Dymock Castle Tump

Has been described as a Certain Timber Castle (Motte)

There are earthwork remains

NameDymock Castle Tump
Alternative NamesDimoc; Castletump; Aylesmore
Historic CountryGloucestershire
Modern AuthorityGloucestershire
1974 AuthorityGloucestershire
Civil ParishDymock

The motte and bailey castle known as Castle Tump survives well as an impressive monument. Motte and bailey castles such as this proliferated after the Norman Conquest, and their distribution marks the progress of the Norman campaigns in the years after the Conquest. In addition, the earthworks of the castle will contain archaeological information and environmental evidence relating to its construction, the way of life of the inhabitants, and will preserve evidence of changes in the use of the site over time.

The monument includes a motte and bailey castle situated on high ground, known as Castle Tump. The castle was granted temporarily to William de Braose between 1148 and 1154 by Roger, Earl of Hereford. The motte was considered to be a meeting place for Botloes Hundred. The visible remains include the large mound of the motte, with the flattened area of the bailey surrounding it and extending to the south. The motte stands to about 14m, and has a flattened top about 8m in diameter. There are no signs of any structures on top of the mound, although these will survive as buried features. About 6m from the base of the motte on its north side is a bank generally about 1m high, but rising to 2m high in places, which now forms a field boundary. This was the boundary of the bailey on this side. The bailey follows the field boundary around to the south shelving off sharply beyond this. On the south side the change in levels between the bailey and the land outside is about 2.5m, and the bailey appears to have been terraced. It is reported that a double bank on the line of the bailey was removed in 1946-47. About 5m from the base of the motte on its north west side is a pond 15m long, 3m wide and about 0.7m deep, thought to be spring fed, which may be the remains of the moat which would have encircled the motte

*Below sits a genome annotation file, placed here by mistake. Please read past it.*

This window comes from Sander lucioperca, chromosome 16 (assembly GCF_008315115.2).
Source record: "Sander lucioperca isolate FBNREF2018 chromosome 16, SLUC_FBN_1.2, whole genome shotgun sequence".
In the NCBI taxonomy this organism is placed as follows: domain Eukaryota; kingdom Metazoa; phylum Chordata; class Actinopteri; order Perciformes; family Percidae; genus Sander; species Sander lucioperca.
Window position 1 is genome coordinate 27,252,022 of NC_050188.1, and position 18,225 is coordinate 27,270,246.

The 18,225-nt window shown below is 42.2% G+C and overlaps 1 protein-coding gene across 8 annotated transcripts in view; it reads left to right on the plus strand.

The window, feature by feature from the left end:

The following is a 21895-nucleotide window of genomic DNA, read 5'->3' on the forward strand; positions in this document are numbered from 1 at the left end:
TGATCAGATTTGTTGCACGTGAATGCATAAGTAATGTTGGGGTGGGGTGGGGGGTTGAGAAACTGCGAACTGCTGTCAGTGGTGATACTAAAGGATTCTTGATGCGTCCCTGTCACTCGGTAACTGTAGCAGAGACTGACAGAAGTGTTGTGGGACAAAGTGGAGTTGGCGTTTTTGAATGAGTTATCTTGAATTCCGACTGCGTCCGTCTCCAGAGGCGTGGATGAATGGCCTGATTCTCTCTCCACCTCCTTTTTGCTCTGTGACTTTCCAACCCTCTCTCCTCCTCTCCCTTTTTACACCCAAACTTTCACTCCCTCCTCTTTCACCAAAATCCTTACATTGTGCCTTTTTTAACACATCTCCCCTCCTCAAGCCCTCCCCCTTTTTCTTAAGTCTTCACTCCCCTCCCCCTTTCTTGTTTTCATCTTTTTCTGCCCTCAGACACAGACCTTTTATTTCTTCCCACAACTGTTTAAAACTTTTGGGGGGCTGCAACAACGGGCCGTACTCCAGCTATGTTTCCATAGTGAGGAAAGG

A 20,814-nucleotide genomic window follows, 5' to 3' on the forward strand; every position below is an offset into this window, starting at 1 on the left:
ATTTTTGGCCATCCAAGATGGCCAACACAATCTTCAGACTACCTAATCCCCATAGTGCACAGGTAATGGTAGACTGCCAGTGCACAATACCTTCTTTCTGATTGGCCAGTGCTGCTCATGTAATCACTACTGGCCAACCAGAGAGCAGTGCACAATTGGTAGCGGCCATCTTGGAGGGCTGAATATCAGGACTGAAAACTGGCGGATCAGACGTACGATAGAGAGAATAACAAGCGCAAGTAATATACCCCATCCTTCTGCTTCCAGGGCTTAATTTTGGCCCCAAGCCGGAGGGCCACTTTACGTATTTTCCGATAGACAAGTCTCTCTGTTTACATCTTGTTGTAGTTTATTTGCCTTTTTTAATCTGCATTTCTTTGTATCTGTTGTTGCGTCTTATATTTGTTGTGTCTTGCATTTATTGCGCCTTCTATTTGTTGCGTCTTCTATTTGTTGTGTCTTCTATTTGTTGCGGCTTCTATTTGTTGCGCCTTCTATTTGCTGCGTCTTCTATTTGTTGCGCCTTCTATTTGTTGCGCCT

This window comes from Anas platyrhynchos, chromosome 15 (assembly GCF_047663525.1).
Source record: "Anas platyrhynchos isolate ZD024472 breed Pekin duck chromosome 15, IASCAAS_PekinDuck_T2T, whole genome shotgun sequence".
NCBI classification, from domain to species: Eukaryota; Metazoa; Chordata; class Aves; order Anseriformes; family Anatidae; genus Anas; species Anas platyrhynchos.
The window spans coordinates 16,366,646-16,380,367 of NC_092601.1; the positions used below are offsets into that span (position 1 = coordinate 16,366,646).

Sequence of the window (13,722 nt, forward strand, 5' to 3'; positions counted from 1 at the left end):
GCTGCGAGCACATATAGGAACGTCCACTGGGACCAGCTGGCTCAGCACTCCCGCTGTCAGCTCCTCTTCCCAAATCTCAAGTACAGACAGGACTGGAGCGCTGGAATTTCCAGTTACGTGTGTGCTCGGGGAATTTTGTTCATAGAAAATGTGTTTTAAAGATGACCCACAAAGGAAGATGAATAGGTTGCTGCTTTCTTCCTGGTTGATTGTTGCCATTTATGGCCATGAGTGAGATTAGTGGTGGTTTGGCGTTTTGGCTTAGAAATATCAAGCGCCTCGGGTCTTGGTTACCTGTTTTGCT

(Scheduling Report)

it is said that one of the Bohuns, earls of Hereford, built a castle here; but there is no vestiges remaining, except the castle-rock and the castle-tump. The tump is a round mount on the borders of the parish next to Newent, thrown up by hands, with an area at top, by such too small for a building of any great strength. (Rudder)

This site is a scheduled monument protected by law

This is a Grade 2 listed building protected by law

Historic England Scheduled Monument Number
Historic England Listed Building number(s)
Images Of England
Historic England (PastScape) Defra or Monument number(s)
County Historic Environment Record
OS Map Grid ReferenceSO711293
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  • Rudder, S., 1779, A new history of Gloucestershire p. 409 online copy (large file)


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